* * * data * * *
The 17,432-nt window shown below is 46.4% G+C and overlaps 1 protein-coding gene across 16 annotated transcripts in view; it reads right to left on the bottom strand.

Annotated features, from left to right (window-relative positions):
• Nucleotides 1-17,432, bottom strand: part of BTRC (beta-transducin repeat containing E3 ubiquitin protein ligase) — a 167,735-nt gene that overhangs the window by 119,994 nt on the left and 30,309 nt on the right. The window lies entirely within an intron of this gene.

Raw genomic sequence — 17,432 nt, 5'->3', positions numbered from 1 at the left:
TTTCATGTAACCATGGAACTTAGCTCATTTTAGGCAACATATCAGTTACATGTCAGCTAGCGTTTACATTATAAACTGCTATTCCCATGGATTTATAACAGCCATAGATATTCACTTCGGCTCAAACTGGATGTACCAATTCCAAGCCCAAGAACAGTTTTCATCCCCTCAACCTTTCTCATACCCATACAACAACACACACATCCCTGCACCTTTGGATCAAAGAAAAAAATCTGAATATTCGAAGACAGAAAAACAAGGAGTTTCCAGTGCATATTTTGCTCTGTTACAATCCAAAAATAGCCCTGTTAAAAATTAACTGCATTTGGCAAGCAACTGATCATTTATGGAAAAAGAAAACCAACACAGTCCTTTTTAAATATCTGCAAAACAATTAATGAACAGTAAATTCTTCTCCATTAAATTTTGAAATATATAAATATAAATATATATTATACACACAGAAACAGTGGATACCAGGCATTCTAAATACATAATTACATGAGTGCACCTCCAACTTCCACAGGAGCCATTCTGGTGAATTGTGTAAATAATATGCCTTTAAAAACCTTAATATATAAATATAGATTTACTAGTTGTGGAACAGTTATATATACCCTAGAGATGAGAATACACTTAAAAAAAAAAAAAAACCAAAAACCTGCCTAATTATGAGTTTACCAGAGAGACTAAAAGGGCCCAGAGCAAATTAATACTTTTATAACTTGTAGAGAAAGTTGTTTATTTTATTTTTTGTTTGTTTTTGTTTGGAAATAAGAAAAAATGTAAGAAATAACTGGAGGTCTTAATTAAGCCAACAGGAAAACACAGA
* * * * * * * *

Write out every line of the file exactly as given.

The 17,432-nt window shown below is 46.4% G+C and overlaps 1 protein-coding gene across 16 annotated transcripts in view; it reads right to left on the bottom strand.

Annotated features, from left to right (window-relative positions):
• Nucleotides 1-17,432, bottom strand: part of BTRC (beta-transducin repeat containing E3 ubiquitin protein ligase) — a 167,735-nt gene that overhangs the window by 119,994 nt on the left and 30,309 nt on the right. The window lies entirely within an intron of this gene.

Raw genomic sequence — 17,432 nt, 5'->3', positions numbered from 1 at the left:
TTTCATGTAACCATGGAACTTAGCTCATTTTAGGCAACATATCAGTTACATGTCAGCTAGCGTTTACATTATAAACTGCTATTCCCATGGATTTATAACAGCCATAGATATTCACTTCGGCTCAAACTGGATGTACCAATTCCAAGCCCAAGAACAGTTTTCATCCCCTCAACCTTTCTCATACCCATACAACAACACACACATCCCTGCACCTTTGGATCAAAGAAAAAAATCTGAATATTCGAAGACAGAAAAACAAGGAGTTTCCAGTGCATATTTTGCTCTGTTACAATCCAAAAATAGCCCTGTTAAAAATTAACTGCATTTGGCAAGCAACTGATCATTTATGGAAAAAGAAAACCAACACAGTCCTTTTTAAATATCTGCAAAACAATTAATGAACAGTAAATTCTTCTCCATTAAATTTTGAAATATATAAATATAAATATATATTATACACACAGAAACAGTGGATACCAGGCATTCTAAATACATAATTACATGAGTGCACCTCCAACTTCCACAGGAGCCATTCTGGTGAATTGTGTAAATAATATGCCTTTAAAAACCTTAATATATAAATATAGATTTACTAGTTGTGGAACAGTTATATATACCCTAGAGATGAGAATACACTTAAAAAAAAAAAAAAACCAAAAACCTGCCTAATTATGAGTTTACCAGAGAGACTAAAAGGGCCCAGAGCAAATTAATACTTTTATAACTTGTAGAGAAAGTTGTTTATTTTATTTTTTGTTTGTTTTTGTTTGGAAATAAGAAAAAATGTAAGAAATAACTGGAGGTCTTAATTAAGCCAACAGGAAAACACAGA